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EBBA 31702

University of Glasgow Library - Euing
Ballad XSLT Template
A Constant wife and a kind wife,
A loving wife and a fine wife,
Which gives content unto mans life.
To the tune of Locks and Bolts do hinder

YOng-men and Maids lend me your aids
to speak of my dear sweeting,
It shews how fortune hath betrayd,
and often spoyld our meeting
She likely was for to be rich,
and I a man but meanly,
Wherefore her friedns at me do grudge,
and use me most unkindly.

Her constancy I will declare,
wherein she proves Loyall,
But few that will with her compare,
when they are put to Tryall.
Her frinds against her did contend,
because she lent me favour,
They said I quickly all would spend,
if that I might but have her.

They did convey her from my sight,
because she should exempt me.
I could not find my hearts delight,
which sore did discontent me.
I travelld over craggy Rocks
ore Mountaines Hills and Vallyes,
But she was kept from me with locks
only through spight and mallice.

But love that conquers Kings and Queens
herein did shew us favour,
I brought to passe and wrought the meanes
in what place I could have her:
She had an Uncle did detain,
and keep her person from me,
Which I had very like thave slain,
because he did so wrong me.

I bouldly came where she did dwell,
and asked for my sweeting,
They said of her they could not tell,
which was to me sad greeting.
But presently she heard my voyce,
and cald me at her winder,
O I would come to thee my love,
but doors and locks do hinder,

Whereat amazed I did stand,
to hear her make that answer,
I drew my sword into my hand,
as straight the house did enter,
And then I made the locks to fly,
and doors in peeces shatter,
I vowd to have her company,
and quickly I came at her.

Her Uncle and some of his men,
did after presant follow,
Who said I nere should out again,
but in my blood should wallow.
But with some hurt done on both sides,
I got my sweetheart from them,
Young men to get your selves such brides
fight for to overcome them.

Then joynd we hands in Hymens bands,
to love and live together,
She lovd me not for house or Lands,
for I had none of either,
Her love was pure and doth endure,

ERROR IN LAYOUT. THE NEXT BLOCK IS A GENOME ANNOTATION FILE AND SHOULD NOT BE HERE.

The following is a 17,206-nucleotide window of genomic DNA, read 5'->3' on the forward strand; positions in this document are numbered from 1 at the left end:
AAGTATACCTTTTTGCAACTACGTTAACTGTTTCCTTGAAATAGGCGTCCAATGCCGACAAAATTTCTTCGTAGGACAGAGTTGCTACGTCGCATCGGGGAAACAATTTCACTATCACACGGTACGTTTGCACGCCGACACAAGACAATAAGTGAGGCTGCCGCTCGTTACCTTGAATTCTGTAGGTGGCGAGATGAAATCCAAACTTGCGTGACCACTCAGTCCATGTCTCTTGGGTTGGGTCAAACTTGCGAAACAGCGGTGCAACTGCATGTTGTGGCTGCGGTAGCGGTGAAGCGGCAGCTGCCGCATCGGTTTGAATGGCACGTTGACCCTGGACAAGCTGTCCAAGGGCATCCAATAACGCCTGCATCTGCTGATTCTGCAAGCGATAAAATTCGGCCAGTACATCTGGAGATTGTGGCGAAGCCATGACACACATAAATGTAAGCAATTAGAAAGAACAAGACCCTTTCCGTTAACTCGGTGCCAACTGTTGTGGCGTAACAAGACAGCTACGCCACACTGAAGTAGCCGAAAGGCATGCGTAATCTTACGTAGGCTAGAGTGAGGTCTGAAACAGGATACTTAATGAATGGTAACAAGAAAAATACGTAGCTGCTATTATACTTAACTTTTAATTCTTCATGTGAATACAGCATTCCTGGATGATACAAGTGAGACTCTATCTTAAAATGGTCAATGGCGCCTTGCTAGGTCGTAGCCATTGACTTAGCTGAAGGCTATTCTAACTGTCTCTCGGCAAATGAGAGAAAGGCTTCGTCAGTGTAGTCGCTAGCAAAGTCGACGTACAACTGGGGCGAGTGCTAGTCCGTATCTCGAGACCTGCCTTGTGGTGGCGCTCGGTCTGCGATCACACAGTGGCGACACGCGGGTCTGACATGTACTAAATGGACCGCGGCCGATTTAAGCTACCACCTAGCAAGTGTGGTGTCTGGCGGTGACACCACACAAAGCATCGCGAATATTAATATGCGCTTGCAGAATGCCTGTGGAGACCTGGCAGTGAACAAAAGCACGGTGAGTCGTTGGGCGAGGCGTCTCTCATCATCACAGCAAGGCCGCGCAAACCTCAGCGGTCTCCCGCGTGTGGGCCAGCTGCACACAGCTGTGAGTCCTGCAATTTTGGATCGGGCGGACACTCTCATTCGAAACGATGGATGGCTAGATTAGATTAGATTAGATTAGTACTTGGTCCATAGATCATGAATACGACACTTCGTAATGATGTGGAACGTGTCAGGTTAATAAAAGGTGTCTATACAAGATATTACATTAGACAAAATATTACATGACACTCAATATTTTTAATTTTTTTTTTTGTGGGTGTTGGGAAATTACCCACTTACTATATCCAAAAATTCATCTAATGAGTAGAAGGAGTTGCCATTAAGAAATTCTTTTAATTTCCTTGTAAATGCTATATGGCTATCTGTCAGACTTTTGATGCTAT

and so shall mine forever,
Till death do us so much enjure,
as part us from each other.

WIth hand and heart I will impart
the praise of my dear sweeting,
Now welcome joyes and face well smart,
blest be the time of meeting.
With my sweet-heart and only dear,
in whom is all my pleasure,
The like of her doth not appear,
she is so blest a creature.

O happy is that time and hour,
that ere I saw thy feature
Sure heavens bliss o[n] me did showre,
to send me such a creature.
She is so pleasing to my eye,
the like was never any,
Shes vertuous wife and very kind,
she far surpasseth many.

Her comely feature may compare,
with any in Town or City.
For courtesie she to most rare,
likewise shes full of pity.
No Vertue that can give consent,
in all that hear her praises.
But God to her the same hath lent,
whereby her glory raises.

Her golden locks like threads of gold,
her eyes like stars do glister.
Her cheeks the Rose and Lillyes sold,
she may be Venus sister.
She hath a dimple in her chin.
her neck shines like the chrystall,
The like hath seldome times been seen,
she seemeth so celestiall.

Her armes and shoulders are compleat,
her brest like Alablaster,
Her wast and middle is so neat,
theres none that ere surpast her.
Her Eloquence gives such content,
in all that hear her prases,
That freely theyl give their consent,
to yeeld her earthly praises.

Her Lilly hands are at command,
to do me any service,
And quickly she will understand,
a matter what so ere tis.
If I bid go, she will not stay,
to work me a displeasure,
But presently she goes away,
and is not this a treasure.

Her parts below Ile not descry,
for they are very neat ones.
A dainty foot, a leg and Thigh,
as can be made of flesh and bones.
She is so perfect in her parts,
that many were inflamed,
On her they wholly set their hearts,
and at her fully aimed.

Thus to conclude and end my Song,
I wish well to the Feamale,
Or else I should do them much wrong,
and prove my self a Tell-tale,
Youngmen adieu prove not untrue,
unto your only sweeting,
Observe your time you need not rue,
nor curse the time of meeting.


Printed for F. Coles, T, Vere and W, Gilbertson.

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